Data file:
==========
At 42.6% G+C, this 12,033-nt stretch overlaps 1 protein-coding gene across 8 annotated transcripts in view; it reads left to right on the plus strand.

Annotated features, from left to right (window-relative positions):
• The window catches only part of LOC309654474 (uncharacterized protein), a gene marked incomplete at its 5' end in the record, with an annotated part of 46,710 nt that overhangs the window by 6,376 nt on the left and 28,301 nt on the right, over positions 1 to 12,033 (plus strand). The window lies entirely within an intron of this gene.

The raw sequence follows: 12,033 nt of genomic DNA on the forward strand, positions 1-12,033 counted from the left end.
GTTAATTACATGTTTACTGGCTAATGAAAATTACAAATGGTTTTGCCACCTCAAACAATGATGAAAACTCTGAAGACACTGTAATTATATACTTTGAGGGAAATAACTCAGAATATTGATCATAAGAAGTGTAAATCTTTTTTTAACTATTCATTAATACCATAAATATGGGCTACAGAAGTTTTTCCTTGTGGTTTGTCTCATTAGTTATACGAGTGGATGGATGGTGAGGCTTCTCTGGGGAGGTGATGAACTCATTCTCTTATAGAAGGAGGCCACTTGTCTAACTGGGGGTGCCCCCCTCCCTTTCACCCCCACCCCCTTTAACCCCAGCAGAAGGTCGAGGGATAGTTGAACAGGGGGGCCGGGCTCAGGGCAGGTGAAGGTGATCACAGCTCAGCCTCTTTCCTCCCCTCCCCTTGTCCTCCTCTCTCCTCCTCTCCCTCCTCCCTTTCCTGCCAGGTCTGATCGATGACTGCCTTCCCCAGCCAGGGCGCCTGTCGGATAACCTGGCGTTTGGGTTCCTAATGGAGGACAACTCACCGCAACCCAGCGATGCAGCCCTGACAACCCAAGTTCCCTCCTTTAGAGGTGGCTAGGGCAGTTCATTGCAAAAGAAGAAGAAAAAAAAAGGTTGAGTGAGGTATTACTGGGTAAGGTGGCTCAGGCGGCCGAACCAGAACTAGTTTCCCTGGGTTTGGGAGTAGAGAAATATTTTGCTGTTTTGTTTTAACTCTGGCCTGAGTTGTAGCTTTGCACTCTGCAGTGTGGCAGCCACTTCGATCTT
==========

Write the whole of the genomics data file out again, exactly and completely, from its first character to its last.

At 42.6% G+C, this 12,033-nt stretch overlaps 1 protein-coding gene across 8 annotated transcripts in view; it reads left to right on the plus strand.

Annotated features, from left to right (window-relative positions):
• The window catches only part of LOC309654474 (uncharacterized protein), a gene marked incomplete at its 5' end in the record, with an annotated part of 46,710 nt that overhangs the window by 6,376 nt on the left and 28,301 nt on the right, over positions 1 to 12,033 (plus strand). The window lies entirely within an intron of this gene.

The raw sequence follows: 12,033 nt of genomic DNA on the forward strand, positions 1-12,033 counted from the left end.
GTTAATTACATGTTTACTGGCTAATGAAAATTACAAATGGTTTTGCCACCTCAAACAATGATGAAAACTCTGAAGACACTGTAATTATATACTTTGAGGGAAATAACTCAGAATATTGATCATAAGAAGTGTAAATCTTTTTTTAACTATTCATTAATACCATAAATATGGGCTACAGAAGTTTTTCCTTGTGGTTTGTCTCATTAGTTATACGAGTGGATGGATGGTGAGGCTTCTCTGGGGAGGTGATGAACTCATTCTCTTATAGAAGGAGGCCACTTGTCTAACTGGGGGTGCCCCCCTCCCTTTCACCCCCACCCCCTTTAACCCCAGCAGAAGGTCGAGGGATAGTTGAACAGGGGGGCCGGGCTCAGGGCAGGTGAAGGTGATCACAGCTCAGCCTCTTTCCTCCCCTCCCCTTGTCCTCCTCTCTCCTCCTCTCCCTCCTCCCTTTCCTGCCAGGTCTGATCGATGACTGCCTTCCCCAGCCAGGGCGCCTGTCGGATAACCTGGCGTTTGGGTTCCTAATGGAGGACAACTCACCGCAACCCAGCGATGCAGCCCTGACAACCCAAGTTCCCTCCTTTAGAGGTGGCTAGGGCAGTTCATTGCAAAAGAAGAAGAAAAAAAAAGGTTGAGTGAGGTATTACTGGGTAAGGTGGCTCAGGCGGCCGAACCAGAACTAGTTTCCCTGGGTTTGGGAGTAGAGAAATATTTTGCTGTTTTGTTTTAACTCTGGCCTGAGTTGTAGCTTTGCACTCTGCAGTGTGGCAGCCACTTCGATCTT